British Council Creative Economy

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Maria Juliana Giraldo

What’s happening in Brazil?

Just as in many other countries, people in Brazil are not waiting for government or business to produce solutions for the needs of society in the digital age; they’re being creative and developing their own solutions.

They say the Brazilian passport commands a premium on the black market. Why? Because whatever name and photo you put in, it’s still going to look legitimate. The country’s diversity is overwhelming. Countless ethnicities, religions, musical traditions and flavours run together in a playful mashup of cultural references. Candomblé, Capoeira and Bossa Nova are just a few examples. This syncretism gives the freedom to pick and choose what works best for a particular situation, giving the Brazilian people a rich repertoire for creative thinking and a natural openness to new ways of seeing the world.

Centuries of chaos and bureaucracy in the formal economy have also forced a culture of improvisation, making Brazil the land of “ginga” (dexterity in football, or life) and “gambiarras” (makeshift solutions). The São Paulo-based Instituto A Cidade Precisa de Você (The City Needs You Institute) is an example in its most refined state. This grassroots collective is one of many groups in Brazil redesigning public spaces from the ground up. During the Sustainable Cities Summit at the United Nations last year, they shared how they were solving big city problems without necessarily asking for permission. 

As a developing market full of inefficiencies, Brazil also has plenty of low-hanging fruit, yielding innovation focused on real world problems. That’s the case of Geekie an online adaptive learning platform that puts the student’s needs first, which has already reached over three million poor and middle-class kids. Geekie is a fast-growing company that is revolutionising Brazilian education, leading to its selection as one of WIRED’s UK Innovation Fellows last year.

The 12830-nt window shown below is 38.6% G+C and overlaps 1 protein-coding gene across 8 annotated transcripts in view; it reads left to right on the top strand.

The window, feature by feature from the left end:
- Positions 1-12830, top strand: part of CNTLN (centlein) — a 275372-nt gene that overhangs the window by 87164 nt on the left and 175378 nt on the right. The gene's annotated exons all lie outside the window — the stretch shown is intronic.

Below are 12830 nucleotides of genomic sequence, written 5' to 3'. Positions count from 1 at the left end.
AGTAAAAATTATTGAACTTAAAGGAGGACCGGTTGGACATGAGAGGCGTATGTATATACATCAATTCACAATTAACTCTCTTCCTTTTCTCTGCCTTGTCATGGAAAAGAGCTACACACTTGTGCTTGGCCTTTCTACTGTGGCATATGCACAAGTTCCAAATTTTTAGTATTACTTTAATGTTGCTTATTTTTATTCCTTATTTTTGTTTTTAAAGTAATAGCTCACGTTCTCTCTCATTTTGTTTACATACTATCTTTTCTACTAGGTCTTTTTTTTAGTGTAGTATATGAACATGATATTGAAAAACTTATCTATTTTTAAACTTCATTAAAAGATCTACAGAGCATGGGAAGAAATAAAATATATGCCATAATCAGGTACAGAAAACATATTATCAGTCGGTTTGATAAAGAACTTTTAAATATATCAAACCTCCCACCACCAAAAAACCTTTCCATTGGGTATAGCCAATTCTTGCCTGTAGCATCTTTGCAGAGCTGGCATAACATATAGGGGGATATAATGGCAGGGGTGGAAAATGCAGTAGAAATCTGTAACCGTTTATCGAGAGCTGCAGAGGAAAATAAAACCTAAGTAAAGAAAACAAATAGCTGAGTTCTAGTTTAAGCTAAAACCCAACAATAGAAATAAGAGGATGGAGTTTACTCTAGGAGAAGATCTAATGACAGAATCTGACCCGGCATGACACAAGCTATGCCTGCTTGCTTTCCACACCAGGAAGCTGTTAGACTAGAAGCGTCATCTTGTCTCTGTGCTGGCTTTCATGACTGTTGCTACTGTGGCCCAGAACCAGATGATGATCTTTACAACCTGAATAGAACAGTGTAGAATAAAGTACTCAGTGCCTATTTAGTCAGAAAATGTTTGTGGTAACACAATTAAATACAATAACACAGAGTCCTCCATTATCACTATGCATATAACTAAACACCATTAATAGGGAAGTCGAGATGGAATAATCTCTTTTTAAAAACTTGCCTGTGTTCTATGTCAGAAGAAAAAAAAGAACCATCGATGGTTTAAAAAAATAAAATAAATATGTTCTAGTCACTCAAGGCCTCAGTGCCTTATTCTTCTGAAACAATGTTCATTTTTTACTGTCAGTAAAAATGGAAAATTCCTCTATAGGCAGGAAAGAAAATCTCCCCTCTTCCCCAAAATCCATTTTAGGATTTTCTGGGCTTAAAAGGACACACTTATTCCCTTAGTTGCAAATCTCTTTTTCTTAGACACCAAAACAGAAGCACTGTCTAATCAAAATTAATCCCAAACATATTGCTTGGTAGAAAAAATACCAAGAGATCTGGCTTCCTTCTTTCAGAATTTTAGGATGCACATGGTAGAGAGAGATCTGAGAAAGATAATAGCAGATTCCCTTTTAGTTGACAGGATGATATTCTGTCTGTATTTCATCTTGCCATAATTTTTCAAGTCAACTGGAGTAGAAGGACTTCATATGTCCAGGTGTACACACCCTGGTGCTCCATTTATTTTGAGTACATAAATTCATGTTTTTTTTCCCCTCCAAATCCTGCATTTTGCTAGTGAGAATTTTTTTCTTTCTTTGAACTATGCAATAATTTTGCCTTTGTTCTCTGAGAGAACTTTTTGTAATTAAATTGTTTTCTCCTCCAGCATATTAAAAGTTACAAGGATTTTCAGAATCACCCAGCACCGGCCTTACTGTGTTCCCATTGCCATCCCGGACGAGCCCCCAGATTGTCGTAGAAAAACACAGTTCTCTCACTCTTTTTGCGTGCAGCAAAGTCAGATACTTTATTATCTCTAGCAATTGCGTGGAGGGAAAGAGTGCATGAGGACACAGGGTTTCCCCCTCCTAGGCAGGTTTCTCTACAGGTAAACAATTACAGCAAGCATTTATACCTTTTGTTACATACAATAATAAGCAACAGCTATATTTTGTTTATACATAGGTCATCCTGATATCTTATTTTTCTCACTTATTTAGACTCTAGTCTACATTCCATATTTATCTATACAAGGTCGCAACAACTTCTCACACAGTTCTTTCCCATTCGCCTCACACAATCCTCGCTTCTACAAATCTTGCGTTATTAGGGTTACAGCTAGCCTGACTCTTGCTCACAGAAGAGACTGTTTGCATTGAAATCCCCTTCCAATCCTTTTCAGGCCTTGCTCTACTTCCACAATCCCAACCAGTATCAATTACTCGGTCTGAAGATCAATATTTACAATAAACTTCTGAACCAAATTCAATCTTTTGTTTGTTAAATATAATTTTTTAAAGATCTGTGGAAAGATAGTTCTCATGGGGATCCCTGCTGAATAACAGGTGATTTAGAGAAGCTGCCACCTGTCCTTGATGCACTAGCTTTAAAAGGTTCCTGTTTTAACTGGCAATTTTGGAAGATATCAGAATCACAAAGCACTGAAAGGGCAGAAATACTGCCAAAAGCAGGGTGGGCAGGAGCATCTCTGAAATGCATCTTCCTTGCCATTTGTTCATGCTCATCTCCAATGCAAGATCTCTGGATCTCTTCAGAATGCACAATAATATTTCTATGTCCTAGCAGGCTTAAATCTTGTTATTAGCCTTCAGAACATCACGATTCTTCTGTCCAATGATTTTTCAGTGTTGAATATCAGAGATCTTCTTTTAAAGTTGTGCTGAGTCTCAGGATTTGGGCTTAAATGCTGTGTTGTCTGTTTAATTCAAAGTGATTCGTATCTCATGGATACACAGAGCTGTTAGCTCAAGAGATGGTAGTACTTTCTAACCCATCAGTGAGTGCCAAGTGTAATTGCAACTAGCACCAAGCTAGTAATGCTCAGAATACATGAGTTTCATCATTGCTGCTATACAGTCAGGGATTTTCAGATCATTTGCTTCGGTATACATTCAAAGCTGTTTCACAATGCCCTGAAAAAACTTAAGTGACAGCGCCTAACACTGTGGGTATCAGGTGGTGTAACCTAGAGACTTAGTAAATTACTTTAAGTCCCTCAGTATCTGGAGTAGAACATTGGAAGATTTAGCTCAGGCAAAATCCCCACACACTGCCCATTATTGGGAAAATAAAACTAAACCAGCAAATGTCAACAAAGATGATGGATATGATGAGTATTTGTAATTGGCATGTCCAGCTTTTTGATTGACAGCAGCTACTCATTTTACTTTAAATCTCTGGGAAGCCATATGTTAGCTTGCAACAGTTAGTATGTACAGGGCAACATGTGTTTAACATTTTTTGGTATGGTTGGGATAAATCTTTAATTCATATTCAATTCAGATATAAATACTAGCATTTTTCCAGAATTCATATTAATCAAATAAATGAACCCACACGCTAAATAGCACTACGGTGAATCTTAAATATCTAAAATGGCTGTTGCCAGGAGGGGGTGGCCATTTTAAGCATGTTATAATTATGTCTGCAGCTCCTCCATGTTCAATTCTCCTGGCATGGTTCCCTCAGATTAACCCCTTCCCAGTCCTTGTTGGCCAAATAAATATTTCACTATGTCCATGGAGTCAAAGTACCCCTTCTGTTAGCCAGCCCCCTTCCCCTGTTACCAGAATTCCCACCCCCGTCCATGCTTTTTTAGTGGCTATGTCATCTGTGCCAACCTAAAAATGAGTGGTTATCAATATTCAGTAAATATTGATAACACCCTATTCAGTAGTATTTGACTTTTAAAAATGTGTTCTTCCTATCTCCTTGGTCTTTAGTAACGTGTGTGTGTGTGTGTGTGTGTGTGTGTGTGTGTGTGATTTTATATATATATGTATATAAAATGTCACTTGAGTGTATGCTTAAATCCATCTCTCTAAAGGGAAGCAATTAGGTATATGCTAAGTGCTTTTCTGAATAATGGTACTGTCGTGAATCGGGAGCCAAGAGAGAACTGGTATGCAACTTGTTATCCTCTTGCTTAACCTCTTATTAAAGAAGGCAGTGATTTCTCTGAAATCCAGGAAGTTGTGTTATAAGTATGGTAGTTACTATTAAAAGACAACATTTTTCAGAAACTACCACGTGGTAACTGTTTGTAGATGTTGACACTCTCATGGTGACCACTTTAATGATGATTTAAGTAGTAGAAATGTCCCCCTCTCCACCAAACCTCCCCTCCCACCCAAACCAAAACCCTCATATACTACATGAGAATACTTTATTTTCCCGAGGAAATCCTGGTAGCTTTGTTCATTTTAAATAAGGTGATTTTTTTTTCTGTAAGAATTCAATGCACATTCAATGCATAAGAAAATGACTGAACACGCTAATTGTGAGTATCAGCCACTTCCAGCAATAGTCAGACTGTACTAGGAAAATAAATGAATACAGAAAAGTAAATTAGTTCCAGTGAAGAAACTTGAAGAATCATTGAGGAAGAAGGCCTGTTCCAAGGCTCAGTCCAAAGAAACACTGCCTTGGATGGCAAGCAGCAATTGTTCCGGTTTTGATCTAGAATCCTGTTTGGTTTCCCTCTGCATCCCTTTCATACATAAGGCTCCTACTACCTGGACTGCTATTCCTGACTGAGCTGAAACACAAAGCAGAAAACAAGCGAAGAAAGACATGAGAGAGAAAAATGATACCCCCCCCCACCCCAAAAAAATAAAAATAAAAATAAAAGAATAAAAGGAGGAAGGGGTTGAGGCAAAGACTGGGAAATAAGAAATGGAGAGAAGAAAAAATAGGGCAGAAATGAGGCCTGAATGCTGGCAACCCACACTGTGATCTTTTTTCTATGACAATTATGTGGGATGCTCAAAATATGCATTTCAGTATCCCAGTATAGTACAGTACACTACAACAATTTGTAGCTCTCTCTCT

Another key ingredient in this creative stew is the social factor. Brazilians consistently rank among the most engaged users of Facebook, Whatsapp and other social media platforms. This social superpower, if harnessed intelligently, has huge potential for collaboration and collective problem solving. We’re already seeing young Brazilian innovators incorporating that potential into their business models, including Bliive a timesharing platform incubated by the UK government’s Sirius programme. The notion that resources multiply when shared is a paradigm shift that traditional industries have been slow to understand, yet it is crucial to a healthy creative economy. 

After a decade of stability and growth, Brazil’s economy is now suffering from a political crisis and falling commodity prices. At the same time, millions of young Brazilians, the country’s first internet connected generation with unprecedented access to education, are just starting their productive years. And they refuse to take their places quietly in someone else’s hierarchy. The movie “Second Mother” is essential viewing to understand the social friction at work. 

Regardless of the difficult moment, all of the factors are in place for creative social innovation in Brazil. So expect more inspiring examples to come. 

In fact, at The Mob we’re betting on it. We find these change makers with innovative projects. We help them disseminate their ideas, through speaking engagements and workshops, empowering them with visibility and new sources of revenue, while helping traditional organisations understand the cultural transformations ahead.  

Maria Juliana Giraldo

Maria Juliana Giraldo Founder and CEO of The Mob Change-Maker Bureau.